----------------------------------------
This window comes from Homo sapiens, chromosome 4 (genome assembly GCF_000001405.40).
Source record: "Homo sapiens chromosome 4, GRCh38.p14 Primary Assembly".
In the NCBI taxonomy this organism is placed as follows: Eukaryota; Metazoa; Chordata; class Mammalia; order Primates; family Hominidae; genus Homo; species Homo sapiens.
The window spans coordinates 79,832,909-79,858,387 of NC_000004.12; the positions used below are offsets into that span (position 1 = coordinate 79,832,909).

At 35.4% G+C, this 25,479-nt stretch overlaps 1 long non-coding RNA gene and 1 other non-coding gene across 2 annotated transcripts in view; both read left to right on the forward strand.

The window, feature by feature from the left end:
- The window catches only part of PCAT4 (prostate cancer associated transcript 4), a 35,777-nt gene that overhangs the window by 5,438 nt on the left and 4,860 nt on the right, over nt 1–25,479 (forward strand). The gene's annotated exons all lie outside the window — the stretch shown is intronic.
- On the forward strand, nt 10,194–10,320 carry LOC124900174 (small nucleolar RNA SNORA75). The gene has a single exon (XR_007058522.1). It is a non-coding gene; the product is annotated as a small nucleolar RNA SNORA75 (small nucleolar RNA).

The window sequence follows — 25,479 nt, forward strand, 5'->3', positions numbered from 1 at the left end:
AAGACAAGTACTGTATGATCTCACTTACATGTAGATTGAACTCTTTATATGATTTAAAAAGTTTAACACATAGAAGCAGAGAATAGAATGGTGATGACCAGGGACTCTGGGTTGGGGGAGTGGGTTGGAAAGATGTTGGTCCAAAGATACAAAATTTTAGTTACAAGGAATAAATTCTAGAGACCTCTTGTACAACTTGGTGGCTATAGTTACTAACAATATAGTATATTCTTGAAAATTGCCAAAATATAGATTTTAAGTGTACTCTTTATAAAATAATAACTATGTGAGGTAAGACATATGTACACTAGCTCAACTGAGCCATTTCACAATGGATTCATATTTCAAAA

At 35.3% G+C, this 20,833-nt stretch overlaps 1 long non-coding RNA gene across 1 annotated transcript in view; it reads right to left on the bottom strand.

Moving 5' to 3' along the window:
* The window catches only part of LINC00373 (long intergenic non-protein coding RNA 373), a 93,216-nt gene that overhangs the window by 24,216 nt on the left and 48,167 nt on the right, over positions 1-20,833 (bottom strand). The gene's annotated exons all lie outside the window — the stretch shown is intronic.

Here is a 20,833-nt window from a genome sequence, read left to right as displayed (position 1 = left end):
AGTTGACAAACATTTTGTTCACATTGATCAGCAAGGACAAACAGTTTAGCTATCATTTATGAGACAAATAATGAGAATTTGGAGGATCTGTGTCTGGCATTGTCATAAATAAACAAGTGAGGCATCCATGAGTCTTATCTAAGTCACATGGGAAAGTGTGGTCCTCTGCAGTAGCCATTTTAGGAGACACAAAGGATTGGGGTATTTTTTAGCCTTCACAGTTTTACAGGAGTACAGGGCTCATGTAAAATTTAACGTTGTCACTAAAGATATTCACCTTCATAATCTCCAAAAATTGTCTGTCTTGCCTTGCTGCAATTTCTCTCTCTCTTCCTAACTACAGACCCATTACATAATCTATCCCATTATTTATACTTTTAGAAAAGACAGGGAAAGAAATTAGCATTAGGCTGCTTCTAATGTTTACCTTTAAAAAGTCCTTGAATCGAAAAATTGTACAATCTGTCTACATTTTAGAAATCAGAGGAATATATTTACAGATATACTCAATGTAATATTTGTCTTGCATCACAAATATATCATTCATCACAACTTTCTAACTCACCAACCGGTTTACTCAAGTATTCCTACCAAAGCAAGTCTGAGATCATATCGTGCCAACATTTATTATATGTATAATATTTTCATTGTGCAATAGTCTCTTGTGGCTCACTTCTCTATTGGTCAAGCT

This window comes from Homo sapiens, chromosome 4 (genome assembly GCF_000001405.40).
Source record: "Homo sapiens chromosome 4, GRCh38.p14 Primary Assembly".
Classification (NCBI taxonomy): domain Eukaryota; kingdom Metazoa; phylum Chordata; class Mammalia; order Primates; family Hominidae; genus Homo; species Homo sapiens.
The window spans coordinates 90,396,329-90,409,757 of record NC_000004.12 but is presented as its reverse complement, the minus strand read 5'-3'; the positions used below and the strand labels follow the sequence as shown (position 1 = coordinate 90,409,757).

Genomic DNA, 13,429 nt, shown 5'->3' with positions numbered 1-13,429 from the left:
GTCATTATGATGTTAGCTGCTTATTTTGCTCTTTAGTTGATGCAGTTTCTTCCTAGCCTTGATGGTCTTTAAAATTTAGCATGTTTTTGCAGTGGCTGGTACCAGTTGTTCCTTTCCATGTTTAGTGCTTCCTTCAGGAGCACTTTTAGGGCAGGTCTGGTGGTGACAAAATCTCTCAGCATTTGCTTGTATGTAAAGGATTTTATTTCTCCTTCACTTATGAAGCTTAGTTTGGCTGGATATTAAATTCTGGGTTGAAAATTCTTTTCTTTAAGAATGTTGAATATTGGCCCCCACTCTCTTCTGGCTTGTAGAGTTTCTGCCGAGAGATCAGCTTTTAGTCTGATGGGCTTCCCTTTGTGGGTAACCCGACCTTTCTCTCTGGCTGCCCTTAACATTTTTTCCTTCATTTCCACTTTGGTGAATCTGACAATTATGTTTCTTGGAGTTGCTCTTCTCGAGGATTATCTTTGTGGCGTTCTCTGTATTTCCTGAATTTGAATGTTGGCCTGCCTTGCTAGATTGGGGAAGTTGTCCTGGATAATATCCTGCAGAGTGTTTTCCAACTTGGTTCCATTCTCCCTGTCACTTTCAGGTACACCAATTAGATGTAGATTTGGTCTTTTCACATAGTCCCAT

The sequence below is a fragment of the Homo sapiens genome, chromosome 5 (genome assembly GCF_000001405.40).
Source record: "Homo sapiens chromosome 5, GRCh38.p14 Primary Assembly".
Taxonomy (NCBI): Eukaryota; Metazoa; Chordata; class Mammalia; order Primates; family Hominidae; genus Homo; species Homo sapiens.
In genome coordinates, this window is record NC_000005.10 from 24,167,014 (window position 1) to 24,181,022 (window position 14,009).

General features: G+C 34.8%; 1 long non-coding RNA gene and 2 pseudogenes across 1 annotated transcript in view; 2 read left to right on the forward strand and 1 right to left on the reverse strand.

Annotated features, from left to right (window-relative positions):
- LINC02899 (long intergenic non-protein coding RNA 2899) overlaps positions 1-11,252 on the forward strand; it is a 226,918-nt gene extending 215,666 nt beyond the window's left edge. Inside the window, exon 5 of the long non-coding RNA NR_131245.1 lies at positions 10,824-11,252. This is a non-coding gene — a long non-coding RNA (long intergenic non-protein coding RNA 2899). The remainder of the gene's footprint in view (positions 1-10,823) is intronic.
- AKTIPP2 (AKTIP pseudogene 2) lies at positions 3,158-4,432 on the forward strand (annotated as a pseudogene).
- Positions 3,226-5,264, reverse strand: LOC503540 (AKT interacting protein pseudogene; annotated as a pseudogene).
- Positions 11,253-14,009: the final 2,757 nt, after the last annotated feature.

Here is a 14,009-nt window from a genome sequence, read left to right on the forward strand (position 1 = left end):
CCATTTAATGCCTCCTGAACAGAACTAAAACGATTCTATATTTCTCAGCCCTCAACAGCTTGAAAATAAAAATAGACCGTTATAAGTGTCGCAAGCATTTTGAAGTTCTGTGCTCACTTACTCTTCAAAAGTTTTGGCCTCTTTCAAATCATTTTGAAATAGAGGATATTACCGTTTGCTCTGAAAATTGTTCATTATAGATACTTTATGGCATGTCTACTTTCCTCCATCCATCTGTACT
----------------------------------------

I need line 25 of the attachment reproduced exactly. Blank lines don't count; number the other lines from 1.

In genome coordinates, this window is record NC_000005.10 from 24,167,014 (window position 1) to 24,181,022 (window position 14,009).